VERONA/CEDAR GROVE, NJ - Rivalries. They turn good moments into classics, bad games into must-watch affairs, friends into enemies and represent the ultimate in bragging rights. Historic rivalries such as the Yankees-Red Sox, Ohio State-Michigan and Duke-North Carolina have a lot of tradition and history behind them.
But what do all of those rivalries have in common? The answer is proximity. The Yankees and Red Sox are the two most popular baseball franchises in the northeast, Ohio State and Michigan are a state border away and Duke and North Carolina are just eight miles apart.
Verona and Cedar Grove can relate. While this rivalry may not be on the same scale as professional athletics teams, these two towns not only share a closeness in geography but both communities teams’ are supported by a passionate fan base that often turns the game into more of an event. When these two towns face each other in any sport, the players know they are facing their neighbors, and things can get a little heated when you’re fighting for bragging rights.
“There’s a mutual respect and these kids know each other,” noted Verona Boys Soccer Head Coach Wayne Looney. “When you put them on the same field, there is a little bit of over-competitiveness because of the rivalry.”
The rivalry between the townships dates back to the 1970s with many highlights coming from the football field. From the late 1980s until 2008, Verona and Cedar Grove battled it out on Thanksgiving at the end of every football season.
“It was a morning thing that people came out to and had marked on their schedule,” added Cedar Grove Athletics Director Robert Gogerty.
In the past, Cedar Grove fans used to take traditions to the extreme to prep for the big Thanksgiving game.
“We used to have a bonfire the night before the game and burn a Verona dummy,” said Cedar Grove alumnus Rich Williams.
Over the past few years, the baseball rivalry has also grown into one of the more intense match ups, starting a yearly tradition of playing at Yogi Berra Stadium on the campus of Montclair State University.
“It brings the students and community out for not just that plain 4 o’clock game at Verona or Cedar Grove High School,” said Gogerty. “We play it under the lights at 7 o’clock in Yogi Berra Stadium and get the little league teams involved.”
Unlike the bigger rivalries where the players come from all over, the Verona and Cedar Grove players know each other, see each other on a day-to-day basis, and in many cases the athletes have grown up with each other.
“We have Cedar Grove soccer players that played in the Verona United Program,” said Looney. “Our kids go over in the summer and play at Panther Park with Cedar Grove players.”
Rivalry games aren’t limited to the athletes. The entire school gets involved — from the marching band to the cheerleaders to the pep club cheering section. That feeling of community just makes the experience more personal.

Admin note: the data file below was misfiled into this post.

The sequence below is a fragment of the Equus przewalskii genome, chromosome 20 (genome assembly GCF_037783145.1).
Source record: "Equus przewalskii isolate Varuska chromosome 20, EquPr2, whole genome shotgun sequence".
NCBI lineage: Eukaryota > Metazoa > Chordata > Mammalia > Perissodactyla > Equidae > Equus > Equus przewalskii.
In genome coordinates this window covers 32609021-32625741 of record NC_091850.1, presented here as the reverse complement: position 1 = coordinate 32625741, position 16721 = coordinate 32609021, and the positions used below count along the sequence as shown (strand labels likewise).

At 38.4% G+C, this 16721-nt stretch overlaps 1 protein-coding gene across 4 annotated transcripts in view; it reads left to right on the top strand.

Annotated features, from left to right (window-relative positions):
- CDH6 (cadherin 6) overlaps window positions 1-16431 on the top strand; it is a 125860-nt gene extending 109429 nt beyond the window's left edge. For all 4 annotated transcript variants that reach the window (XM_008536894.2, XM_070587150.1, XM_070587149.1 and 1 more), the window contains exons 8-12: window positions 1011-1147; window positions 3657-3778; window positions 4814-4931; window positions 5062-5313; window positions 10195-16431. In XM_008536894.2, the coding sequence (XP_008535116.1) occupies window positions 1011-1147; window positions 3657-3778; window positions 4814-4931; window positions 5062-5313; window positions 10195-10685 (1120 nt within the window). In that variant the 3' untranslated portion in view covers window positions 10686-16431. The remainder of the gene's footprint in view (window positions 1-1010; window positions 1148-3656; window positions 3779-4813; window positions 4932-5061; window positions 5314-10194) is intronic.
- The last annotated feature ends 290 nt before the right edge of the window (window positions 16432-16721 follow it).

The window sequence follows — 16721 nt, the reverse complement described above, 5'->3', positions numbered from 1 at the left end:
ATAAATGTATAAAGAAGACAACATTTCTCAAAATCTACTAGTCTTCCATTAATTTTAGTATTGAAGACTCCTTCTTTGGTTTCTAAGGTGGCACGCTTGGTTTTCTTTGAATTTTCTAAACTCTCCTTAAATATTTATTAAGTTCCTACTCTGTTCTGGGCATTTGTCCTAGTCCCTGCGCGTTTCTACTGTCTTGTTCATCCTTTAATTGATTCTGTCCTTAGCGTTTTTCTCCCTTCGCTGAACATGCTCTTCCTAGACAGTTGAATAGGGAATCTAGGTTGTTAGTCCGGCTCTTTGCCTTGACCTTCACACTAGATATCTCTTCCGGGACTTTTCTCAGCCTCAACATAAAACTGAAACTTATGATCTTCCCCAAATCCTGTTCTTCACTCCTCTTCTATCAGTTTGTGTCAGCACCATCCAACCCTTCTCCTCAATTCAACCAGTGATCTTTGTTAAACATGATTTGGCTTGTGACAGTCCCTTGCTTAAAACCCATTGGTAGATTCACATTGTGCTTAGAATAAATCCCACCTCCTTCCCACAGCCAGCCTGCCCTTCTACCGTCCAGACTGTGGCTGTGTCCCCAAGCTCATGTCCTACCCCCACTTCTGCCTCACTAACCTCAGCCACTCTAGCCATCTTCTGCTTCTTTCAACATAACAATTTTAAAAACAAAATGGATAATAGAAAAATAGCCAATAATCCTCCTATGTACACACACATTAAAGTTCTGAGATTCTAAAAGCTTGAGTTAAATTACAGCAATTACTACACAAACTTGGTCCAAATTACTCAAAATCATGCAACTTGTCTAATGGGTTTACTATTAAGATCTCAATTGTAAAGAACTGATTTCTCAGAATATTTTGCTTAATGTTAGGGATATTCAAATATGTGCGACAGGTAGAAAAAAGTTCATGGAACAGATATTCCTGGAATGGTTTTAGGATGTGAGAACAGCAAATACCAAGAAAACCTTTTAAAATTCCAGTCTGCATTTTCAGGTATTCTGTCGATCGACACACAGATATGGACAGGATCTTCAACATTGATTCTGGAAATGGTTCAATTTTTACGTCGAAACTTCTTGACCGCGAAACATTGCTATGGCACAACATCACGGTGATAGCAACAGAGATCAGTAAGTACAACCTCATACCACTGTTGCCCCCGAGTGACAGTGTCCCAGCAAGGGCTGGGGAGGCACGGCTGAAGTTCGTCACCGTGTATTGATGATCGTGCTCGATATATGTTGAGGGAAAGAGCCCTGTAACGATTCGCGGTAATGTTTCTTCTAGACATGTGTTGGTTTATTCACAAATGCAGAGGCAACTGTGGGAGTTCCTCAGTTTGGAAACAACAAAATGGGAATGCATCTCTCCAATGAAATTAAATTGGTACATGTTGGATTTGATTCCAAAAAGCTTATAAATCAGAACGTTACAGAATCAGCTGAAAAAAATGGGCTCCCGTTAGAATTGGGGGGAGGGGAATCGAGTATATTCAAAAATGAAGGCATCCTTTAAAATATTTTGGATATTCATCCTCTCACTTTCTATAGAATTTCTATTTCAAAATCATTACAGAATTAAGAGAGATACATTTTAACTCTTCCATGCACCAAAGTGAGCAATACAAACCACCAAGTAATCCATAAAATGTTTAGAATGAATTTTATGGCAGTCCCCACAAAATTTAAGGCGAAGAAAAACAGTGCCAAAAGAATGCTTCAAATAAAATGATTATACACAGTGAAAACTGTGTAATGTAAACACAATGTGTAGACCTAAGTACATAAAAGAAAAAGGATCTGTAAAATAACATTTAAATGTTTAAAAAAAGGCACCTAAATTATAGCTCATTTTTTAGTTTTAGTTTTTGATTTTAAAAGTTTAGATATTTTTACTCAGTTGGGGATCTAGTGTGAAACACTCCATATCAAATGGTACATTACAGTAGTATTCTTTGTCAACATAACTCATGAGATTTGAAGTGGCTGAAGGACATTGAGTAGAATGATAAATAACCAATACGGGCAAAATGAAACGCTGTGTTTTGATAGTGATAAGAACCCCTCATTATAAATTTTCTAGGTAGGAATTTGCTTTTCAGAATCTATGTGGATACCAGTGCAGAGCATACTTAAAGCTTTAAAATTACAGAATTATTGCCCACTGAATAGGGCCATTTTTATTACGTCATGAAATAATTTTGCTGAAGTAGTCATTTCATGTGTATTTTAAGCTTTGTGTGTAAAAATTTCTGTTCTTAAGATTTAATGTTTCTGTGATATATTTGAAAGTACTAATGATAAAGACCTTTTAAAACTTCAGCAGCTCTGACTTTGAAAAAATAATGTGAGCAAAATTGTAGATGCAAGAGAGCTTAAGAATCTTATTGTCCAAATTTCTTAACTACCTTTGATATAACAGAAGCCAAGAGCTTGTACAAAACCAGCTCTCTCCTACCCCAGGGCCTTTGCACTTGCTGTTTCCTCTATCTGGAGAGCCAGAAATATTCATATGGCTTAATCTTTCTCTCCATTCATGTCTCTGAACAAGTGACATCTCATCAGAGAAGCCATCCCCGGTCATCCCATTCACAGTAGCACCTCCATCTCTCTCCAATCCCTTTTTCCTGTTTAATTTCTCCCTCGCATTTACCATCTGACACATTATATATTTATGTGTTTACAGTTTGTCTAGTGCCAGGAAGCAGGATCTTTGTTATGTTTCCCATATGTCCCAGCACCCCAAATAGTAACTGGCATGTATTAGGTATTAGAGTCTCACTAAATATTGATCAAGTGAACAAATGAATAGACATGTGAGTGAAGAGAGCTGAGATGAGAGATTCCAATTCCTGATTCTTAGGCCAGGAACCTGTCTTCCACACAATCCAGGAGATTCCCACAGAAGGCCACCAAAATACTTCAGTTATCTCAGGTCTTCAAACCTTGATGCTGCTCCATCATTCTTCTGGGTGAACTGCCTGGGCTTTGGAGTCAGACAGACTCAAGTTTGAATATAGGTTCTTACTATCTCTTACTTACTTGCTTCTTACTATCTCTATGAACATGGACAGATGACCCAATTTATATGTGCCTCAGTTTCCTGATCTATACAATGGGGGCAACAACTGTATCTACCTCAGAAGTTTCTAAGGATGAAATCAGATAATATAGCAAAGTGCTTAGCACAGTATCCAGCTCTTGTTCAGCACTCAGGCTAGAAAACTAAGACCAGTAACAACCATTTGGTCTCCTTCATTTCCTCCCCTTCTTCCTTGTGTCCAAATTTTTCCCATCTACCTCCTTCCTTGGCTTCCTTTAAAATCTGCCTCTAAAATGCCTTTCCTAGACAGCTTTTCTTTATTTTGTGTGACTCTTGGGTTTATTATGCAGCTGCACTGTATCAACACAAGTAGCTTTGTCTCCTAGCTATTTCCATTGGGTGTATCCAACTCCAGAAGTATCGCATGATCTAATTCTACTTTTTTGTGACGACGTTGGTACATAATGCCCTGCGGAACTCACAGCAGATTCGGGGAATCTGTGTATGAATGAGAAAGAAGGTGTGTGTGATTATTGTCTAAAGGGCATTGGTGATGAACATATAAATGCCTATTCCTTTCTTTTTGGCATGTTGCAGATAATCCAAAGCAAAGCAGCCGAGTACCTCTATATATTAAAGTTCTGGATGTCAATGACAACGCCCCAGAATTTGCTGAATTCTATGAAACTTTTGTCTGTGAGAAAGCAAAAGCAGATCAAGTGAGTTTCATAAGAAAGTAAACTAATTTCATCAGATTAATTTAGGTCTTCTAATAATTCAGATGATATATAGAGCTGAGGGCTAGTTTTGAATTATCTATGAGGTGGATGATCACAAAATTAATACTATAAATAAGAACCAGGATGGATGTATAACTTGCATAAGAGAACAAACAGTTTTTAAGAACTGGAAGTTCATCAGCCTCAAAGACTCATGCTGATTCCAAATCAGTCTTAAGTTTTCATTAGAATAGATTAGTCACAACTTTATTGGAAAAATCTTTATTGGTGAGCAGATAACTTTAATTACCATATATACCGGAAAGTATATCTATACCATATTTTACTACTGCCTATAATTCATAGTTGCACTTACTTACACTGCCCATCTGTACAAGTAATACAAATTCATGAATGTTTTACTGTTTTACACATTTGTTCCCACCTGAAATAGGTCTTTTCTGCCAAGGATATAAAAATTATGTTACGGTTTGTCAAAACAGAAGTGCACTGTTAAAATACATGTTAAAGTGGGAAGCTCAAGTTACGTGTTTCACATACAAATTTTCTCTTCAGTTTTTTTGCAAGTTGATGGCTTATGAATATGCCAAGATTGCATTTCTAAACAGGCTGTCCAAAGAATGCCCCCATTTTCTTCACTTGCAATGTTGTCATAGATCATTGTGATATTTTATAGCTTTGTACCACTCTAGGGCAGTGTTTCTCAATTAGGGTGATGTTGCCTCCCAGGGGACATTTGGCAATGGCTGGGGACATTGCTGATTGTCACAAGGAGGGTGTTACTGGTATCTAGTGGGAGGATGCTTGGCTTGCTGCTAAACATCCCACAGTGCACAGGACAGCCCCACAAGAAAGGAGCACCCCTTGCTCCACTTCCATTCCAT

“The marching band would go out onto the field, do their routine, and knock it out of the park. The cheers increased pride in the town,” noted Williams, who was in the marching band during his time at Cedar Grove.
Because these student-athletes have grown up with this rivalry, they know what it means to come out on top in the annual games and why the stakes are higher when the Hillbillies and Panthers meet.
“It feels a lot different. It feels like we have to come in and win for our town. It’s Verona, we have to beat them,” said Cedar Grove Boys Soccer player Kevin Johnson.
Rivalry games can give birth to heroes that lead one side to triumph. It is something every kid dreams of and Verona Boys Soccer player Sal Vassallo got to live it with a decisive goal that allowed the Hillbillies to prevail over the Panthers on September 17.
“I love it. Ever since fifth grade I have just loved the rivalry,” noted Vassallo.
“I still remember certain plays and things from those games where if it was probably any other game, I wouldn’t have,” added Gogerty on his time as a Cedar Grove student-athlete.
The next chapter of this rivalry is always being written. It is one that bonds the townspeople of Verona and Cedar Grove, even while they fight for bragging rights. The excitement of the rivalry extends beyond the high schools to the youth programs and travel teams. Even when the two towns meet up in the lower levels, there is still excitement and anticipation for those games.
“In a travel game, I noticed that just because it was Verona and Cedar Grove playing, there were more people than just parents,” said Williams. “Everybody showed up.”
Not only does this rivalry bring people together, it boosts town pride, and ramps up school spirit. No matter what the sport is, what the records are, or what the score is, every moment between Verona and Cedar Grove means just a little bit more.
“It’s always a big game for us. No matter how we play, we are always back and forth,” said Cedar Grove Volleyball player Paige Weisel.
The next chapter in the Verona/Cedar Grove rivalry will be written on Saturday as the Hillbillies and the Panthers meet on the football field at Verona High School. Verona is 8-0 and Cedar Grove is 7-1 and the winner of this match-up not only earns bragging rights, but also the SEC-Colonial conference championship.
“It’s the biggest game on our schedule,” said Cedar Grove quarterback Nick Zecchino. “We circle it as soon as soon as we get the schedule. Now that we’re both very good teams this year, it should add to the rivalry and be a good game.”
“A win would mean a lot,” added Verona quarterback Zack Zaccone. “It would give us bragging rights and we would build from there towards a state championship.”
The towns will battle for the conference championship at Verona High School on Saturday at 2 p.m.